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10 Tips to Start Off Your Veterinary Career

Posted by Jessica Gramlich on November 27, 2015 at 11:50 AM
Jessica Gramlich
Dr. Gramlich is a 2008 graduate of North Carolina State University College of Veterinary Medicine. After completing a one-year emergency internship in Rhode Island, she spent five years working as a small animal general practitioner in New Hampshire.

VP-labpuppy.jpgBecoming a Veterinary Professional by guest author Lori Hehn, DVM

There are many things to think about as you prepare yourself to go out into the workplace after veterinary school. You will finally be a professional in the field of veterinary medicine! It may seem a little intimidating, but there are some things you can do to help yourself prepare for the transition.  Every student has a different situation at home. Do you have student loans? Are you single or do you have a family to consider? Have you found a job locally or will you be moving to a new location? Will you be working alone or with other veterinarians? Will you be doing an internship? Are you going into day practice? Will you be on call for emergencies? No matter your situation, there are some things that can help you prepare for all of those factors and transition into the real world of being a doctor!

1) Dress professional

We have all heard the term “dress for success.” There is some truth to this statement. When you have a 15 minute appointment, your first impression is huge. You want to look and be very professional in the room so the client can start to build confidence in you as their pet’s doctor. If you are a young graduate, many clients will question if you are the veterinarian. Try not to take offense. Be confident, let them know where you went to school, and answer any questions they have. It is helpful to wear your white coat in the first year at least. It makes you appear more professional and you will have higher compliance.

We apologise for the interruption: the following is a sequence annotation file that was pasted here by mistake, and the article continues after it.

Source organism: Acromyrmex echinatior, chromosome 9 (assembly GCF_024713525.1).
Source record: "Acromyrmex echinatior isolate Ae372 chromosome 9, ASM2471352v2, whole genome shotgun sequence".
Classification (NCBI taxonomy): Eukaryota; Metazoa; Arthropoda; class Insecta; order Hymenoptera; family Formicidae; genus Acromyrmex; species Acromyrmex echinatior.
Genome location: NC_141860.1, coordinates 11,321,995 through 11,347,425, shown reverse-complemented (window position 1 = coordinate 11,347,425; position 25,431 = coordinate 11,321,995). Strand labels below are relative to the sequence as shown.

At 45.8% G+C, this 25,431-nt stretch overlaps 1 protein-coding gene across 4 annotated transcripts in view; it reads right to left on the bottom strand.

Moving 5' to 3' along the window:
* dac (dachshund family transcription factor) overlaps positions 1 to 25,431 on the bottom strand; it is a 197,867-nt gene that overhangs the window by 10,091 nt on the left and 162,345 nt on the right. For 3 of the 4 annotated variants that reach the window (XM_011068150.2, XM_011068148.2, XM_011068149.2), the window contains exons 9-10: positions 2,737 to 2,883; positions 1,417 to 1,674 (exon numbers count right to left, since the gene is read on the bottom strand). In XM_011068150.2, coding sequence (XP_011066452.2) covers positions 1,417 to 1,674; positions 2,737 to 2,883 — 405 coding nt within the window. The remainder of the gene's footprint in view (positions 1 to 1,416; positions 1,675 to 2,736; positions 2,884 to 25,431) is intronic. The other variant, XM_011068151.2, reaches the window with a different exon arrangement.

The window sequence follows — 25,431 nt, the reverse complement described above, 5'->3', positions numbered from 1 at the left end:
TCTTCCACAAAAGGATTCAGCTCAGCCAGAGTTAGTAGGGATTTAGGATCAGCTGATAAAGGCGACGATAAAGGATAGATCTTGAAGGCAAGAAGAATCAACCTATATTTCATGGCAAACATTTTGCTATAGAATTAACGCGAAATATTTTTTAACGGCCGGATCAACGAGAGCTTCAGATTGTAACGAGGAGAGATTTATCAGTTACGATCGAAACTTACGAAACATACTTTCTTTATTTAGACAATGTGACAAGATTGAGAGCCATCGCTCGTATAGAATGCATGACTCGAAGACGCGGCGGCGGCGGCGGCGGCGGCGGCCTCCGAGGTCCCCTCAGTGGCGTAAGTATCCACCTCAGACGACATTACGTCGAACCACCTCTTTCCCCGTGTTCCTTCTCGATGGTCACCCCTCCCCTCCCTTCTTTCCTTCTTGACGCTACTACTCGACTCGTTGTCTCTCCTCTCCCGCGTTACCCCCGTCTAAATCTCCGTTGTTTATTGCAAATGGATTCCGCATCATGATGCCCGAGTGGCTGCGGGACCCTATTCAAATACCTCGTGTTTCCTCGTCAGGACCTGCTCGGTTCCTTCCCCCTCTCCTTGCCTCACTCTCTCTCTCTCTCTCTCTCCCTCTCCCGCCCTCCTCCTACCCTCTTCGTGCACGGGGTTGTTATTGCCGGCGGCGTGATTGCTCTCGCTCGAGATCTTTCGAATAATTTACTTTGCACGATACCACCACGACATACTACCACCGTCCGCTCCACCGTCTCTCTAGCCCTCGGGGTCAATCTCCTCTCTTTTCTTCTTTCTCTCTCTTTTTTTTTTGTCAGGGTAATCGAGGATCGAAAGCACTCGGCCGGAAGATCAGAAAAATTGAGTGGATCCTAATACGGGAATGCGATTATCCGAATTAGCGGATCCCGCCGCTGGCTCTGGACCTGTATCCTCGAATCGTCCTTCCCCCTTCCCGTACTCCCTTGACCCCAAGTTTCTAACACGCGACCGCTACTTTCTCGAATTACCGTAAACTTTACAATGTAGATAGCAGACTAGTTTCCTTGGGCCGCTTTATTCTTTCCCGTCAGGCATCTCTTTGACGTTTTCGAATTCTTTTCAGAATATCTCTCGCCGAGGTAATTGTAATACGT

2) Be clear

Know before you go into the room why the pet is in your clinic. Try to inform yourself about the pet’s basic history and presenting complaint. This will help you to prepare a plan for this pet so that you can make appropriate recommendations and ask additional questions that may help you make a diagnosis or treatment plan. This shows the client that you care about their pet. Call the pet and the owner by name and make eye contact. Let the client know the clear plan you recommend, ask if they have any questions, and if there are concerns, tailor your plan to fit the needs of that client and pet, all while making your recommendations very clear. Always document the recommendations and plan in the medical record.

3) Get organized

As a professional, you will have multiple responsibilities. You will likely be caring for multiple patients simultaneously. You want to have an organized way to see these patients efficiently, and you will need to make sure that all tasks are completed for each case. Write down a treatment plan for hospitalized patients so the technicians who are helping you will know what needs to be done and when. Ultimately, you are responsible for your patients.

4) Ask for help

Everyone needs help sometimes, not just new graduates. The best thing you can do is to learn from your colleagues. If you have a complicated case or forget something, do not ever be afraid to ask for help! We all learn from each other and continue to grow in this way. If you are working alone, have a list of numbers you may call for consults if you need to do so. Also, there are many radiology review services if you need help interpreting an x-ray. Utilize those resources if needed!